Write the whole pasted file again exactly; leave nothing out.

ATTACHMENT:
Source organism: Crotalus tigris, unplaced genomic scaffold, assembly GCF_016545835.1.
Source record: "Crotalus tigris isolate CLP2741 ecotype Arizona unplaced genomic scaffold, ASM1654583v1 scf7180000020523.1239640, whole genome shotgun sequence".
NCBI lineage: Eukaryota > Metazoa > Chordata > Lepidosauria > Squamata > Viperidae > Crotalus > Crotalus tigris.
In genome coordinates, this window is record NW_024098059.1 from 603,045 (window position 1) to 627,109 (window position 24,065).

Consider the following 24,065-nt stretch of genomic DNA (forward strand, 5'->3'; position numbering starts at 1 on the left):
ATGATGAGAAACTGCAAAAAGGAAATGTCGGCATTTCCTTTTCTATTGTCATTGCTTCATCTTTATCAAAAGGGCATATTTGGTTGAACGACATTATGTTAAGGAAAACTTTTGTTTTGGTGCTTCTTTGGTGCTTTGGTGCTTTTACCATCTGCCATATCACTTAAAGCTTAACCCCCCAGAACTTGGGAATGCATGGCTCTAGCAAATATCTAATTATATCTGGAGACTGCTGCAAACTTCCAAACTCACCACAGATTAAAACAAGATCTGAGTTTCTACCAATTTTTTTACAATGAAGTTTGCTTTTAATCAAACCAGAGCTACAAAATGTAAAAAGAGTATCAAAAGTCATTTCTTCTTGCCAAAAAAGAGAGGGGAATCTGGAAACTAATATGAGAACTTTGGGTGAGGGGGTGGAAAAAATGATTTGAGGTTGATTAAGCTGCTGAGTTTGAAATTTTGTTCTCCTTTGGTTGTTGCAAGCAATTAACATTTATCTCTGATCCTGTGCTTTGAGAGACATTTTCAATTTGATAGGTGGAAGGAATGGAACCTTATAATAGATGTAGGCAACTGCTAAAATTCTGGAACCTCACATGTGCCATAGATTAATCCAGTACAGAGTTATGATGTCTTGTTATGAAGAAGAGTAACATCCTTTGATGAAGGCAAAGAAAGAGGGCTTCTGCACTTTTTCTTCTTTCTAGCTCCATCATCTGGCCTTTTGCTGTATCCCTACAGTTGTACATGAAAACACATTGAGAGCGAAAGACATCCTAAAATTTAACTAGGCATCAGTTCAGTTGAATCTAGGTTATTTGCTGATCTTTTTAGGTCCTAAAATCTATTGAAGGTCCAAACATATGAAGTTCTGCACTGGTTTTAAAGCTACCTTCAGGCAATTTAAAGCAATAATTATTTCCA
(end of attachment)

Source organism: Crotalus tigris, unplaced genomic scaffold, assembly GCF_016545835.1.
Source record: "Crotalus tigris isolate CLP2741 ecotype Arizona unplaced genomic scaffold, ASM1654583v1 scf7180000020523.1239640, whole genome shotgun sequence".
NCBI lineage: Eukaryota > Metazoa > Chordata > Lepidosauria > Squamata > Viperidae > Crotalus > Crotalus tigris.
In genome coordinates, this window is record NW_024098059.1 from 603,045 (window position 1) to 627,109 (window position 24,065).

Consider the following 24,065-nt stretch of genomic DNA (forward strand, 5'->3'; position numbering starts at 1 on the left):
ATGATGAGAAACTGCAAAAAGGAAATGTCGGCATTTCCTTTTCTATTGTCATTGCTTCATCTTTATCAAAAGGGCATATTTGGTTGAACGACATTATGTTAAGGAAAACTTTTGTTTTGGTGCTTCTTTGGTGCTTTGGTGCTTTTACCATCTGCCATATCACTTAAAGCTTAACCCCCCAGAACTTGGGAATGCATGGCTCTAGCAAATATCTAATTATATCTGGAGACTGCTGCAAACTTCCAAACTCACCACAGATTAAAACAAGATCTGAGTTTCTACCAATTTTTTTACAATGAAGTTTGCTTTTAATCAAACCAGAGCTACAAAATGTAAAAAGAGTATCAAAAGTCATTTCTTCTTGCCAAAAAAGAGAGGGGAATCTGGAAACTAATATGAGAACTTTGGGTGAGGGGGTGGAAAAAATGATTTGAGGTTGATTAAGCTGCTGAGTTTGAAATTTTGTTCTCCTTTGGTTGTTGCAAGCAATTAACATTTATCTCTGATCCTGTGCTTTGAGAGACATTTTCAATTTGATAGGTGGAAGGAATGGAACCTTATAATAGATGTAGGCAACTGCTAAAATTCTGGAACCTCACATGTGCCATAGATTAATCCAGTACAGAGTTATGATGTCTTGTTATGAAGAAGAGTAACATCCTTTGATGAAGGCAAAGAAAGAGGGCTTCTGCACTTTTTCTTCTTTCTAGCTCCATCATCTGGCCTTTTGCTGTATCCCTACAGTTGTACATGAAAACACATTGAGAGCGAAAGACATCCTAAAATTTAACTAGGCATCAGTTCAGTTGAATCTAGGTTATTTGCTGATCTTTTTAGGTCCTAAAATCTATTGAAGGTCCAAACATATGAAGTTCTGCACTGGTTTTAAAGCTACCTTCAGGCAATTTAAAGCAATAATTATTTCCA